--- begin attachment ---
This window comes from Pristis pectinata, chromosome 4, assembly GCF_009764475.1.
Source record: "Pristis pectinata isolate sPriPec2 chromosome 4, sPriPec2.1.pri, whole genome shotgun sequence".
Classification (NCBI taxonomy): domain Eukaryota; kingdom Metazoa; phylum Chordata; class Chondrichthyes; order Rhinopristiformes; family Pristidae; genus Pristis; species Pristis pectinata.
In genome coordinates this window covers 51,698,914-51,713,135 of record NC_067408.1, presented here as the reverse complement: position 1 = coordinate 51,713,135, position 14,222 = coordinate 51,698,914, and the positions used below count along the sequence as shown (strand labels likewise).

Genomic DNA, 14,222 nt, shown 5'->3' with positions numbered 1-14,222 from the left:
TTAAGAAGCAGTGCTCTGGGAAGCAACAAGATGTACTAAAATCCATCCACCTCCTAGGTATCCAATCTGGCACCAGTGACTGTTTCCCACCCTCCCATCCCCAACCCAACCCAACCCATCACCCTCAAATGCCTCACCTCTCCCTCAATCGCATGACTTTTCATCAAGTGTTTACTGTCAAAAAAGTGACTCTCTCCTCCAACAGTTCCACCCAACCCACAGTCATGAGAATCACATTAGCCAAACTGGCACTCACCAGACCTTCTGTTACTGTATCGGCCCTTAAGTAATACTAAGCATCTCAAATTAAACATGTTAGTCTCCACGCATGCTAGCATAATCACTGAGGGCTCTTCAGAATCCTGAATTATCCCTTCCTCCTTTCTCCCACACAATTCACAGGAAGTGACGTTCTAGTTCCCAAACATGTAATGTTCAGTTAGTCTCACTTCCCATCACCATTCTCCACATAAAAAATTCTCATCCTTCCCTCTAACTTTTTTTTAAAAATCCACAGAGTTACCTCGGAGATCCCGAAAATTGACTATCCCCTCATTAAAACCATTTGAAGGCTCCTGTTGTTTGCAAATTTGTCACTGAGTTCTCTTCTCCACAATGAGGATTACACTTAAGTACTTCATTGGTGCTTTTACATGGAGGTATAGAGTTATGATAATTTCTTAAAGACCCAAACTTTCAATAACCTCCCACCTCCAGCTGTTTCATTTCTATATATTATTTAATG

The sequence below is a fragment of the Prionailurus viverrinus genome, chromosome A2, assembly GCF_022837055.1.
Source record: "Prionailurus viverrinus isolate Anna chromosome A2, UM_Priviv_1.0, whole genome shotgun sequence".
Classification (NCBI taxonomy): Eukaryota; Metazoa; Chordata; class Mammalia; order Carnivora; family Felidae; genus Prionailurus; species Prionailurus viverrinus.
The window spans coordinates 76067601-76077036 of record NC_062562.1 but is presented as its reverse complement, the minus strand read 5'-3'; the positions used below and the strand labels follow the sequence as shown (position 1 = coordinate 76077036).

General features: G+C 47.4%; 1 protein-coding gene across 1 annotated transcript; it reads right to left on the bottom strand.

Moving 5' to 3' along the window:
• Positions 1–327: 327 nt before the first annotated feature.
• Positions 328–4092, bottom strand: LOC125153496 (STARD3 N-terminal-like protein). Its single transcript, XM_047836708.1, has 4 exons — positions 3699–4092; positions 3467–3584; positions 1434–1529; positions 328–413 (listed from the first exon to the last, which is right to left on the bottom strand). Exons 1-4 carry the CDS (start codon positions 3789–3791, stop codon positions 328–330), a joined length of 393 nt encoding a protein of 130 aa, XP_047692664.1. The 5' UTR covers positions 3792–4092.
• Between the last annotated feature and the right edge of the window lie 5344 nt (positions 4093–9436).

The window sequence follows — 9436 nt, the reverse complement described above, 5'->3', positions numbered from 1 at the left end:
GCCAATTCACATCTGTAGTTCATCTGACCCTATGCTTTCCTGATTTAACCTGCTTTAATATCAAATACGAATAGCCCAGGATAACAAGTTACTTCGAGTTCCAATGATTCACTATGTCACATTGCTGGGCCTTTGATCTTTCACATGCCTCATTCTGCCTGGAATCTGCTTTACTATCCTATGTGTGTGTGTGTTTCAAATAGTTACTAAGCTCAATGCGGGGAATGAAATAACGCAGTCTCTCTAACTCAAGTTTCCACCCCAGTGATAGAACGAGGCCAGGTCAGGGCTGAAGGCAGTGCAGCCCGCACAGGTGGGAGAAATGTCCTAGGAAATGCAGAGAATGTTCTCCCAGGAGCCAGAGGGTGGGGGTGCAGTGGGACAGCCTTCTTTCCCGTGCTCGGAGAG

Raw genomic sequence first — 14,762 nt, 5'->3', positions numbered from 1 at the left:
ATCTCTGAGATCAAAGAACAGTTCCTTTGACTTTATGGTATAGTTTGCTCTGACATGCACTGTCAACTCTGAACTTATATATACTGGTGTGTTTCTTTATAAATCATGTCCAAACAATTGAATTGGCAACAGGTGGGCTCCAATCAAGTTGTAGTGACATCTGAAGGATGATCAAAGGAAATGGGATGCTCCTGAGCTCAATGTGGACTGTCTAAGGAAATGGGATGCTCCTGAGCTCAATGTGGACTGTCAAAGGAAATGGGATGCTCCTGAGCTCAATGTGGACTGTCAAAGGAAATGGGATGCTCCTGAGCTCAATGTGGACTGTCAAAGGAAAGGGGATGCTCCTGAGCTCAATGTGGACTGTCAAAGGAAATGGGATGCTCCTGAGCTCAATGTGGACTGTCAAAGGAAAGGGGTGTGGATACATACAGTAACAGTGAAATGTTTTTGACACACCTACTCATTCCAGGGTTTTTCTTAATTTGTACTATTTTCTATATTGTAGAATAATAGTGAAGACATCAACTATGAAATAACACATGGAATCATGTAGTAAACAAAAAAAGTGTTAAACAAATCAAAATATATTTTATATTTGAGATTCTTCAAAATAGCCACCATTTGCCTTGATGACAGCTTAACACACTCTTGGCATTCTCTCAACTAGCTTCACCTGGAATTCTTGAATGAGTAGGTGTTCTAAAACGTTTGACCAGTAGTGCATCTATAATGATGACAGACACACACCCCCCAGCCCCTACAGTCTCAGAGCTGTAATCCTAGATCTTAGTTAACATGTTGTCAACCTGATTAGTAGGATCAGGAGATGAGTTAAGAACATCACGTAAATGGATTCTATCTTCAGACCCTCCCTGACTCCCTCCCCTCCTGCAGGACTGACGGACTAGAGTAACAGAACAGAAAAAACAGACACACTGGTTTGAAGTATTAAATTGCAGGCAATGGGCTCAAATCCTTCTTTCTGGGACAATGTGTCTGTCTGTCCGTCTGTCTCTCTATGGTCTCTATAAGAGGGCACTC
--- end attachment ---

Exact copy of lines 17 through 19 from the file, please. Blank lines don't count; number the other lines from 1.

GCCAATTCACATCTGTAGTTCATCTGACCCTATGCTTTCCTGATTTAACCTGCTTTAATATCAAATACGAATAGCCCAGGATAACAAGTTACTTCGAGTTCCAATGATTCACTATGTCACATTGCTGGGCCTTTGATCTTTCACATGCCTCATTCTGCCTGGAATCTGCTTTACTATCCTATGTGTGTGTGTGTTTCAAATAGTTACTAAGCTCAATGCGGGGAATGAAATAACGCAGTCTCTCTAACTCAAGTTTCCACCCCAGTGATAGAACGAGGCCAGGTCAGGGCTGAAGGCAGTGCAGCCCGCACAGGTGGGAGAAATGTCCTAGGAAATGCAGAGAATGTTCTCCCAGGAGCCAGAGGGTGGGGGTGCAGTGGGACAGCCTTCTTTCCCGTGCTCGGAGAG

Raw genomic sequence first — 14,762 nt, 5'->3', positions numbered from 1 at the left:
ATCTCTGAGATCAAAGAACAGTTCCTTTGACTTTATGGTATAGTTTGCTCTGACATGCACTGTCAACTCTGAACTTATATATACTGGTGTGTTTCTTTATAAATCATGTCCAAACAATTGAATTGGCAACAGGTGGGCTCCAATCAAGTTGTAGTGACATCTGAAGGATGATCAAAGGAAATGGGATGCTCCTGAGCTCAATGTGGACTGTCTAAGGAAATGGGATGCTCCTGAGCTCAATGTGGACTGTCAAAGGAAATGGGATGCTCCTGAGCTCAATGTGGACTGTCAAAGGAAATGGGATGCTCCTGAGCTCAATGTGGACTGTCAAAGGAAAGGGGATGCTCCTGAGCTCAATGTGGACTGTCAAAGGAAATGGGATGCTCCTGAGCTCAATGTGGACTGTCAAAGGAAAGGGGTGTGGATACATACAGTAACAGTGAAATGTTTTTGACACACCTACTCATTCCAGGGTTTTTCTTAATTTGTACTATTTTCTATATTGTAGAATAATAGTGAAGACATCAACTATGAAATAACACATGGAATCATGTAGTAAACAAAAAAAGTGTTAAACAAATCAAAATATATTTTATATTTGAGATTCTTCAAAATAGCCACCATTTGCCTTGATGACAGCTTAACACACTCTTGGCATTCTCTCAACTAGCTTCACCTGGAATTCTTGAATGAGTAGGTGTTCTAAAACGTTTGACCAGTAGTGCATCTATAATGATGACAGACACACACCCCCCAGCCCCTACAGTCTCAGAGCTGTAATCCTAGATCTTAGTTAACATGTTGTCAACCTGATTAGTAGGATCAGGAGATGAGTTAAGAACATCACGTAAATGGATTCTATCTTCAGACCCTCCCTGACTCCCTCCCCTCCTGCAGGACTGACGGACTAGAGTAACAGAACAGAAAAAACAGACACACTGGTTTGAAGTATTAAATTGCAGGCAATGGGCTCAAATCCTTCTTTCTGGGACAATGTGTCTGTCTGTCCGTCTGTCTCTCTATGGTCTCTATAAGAGGGCACTC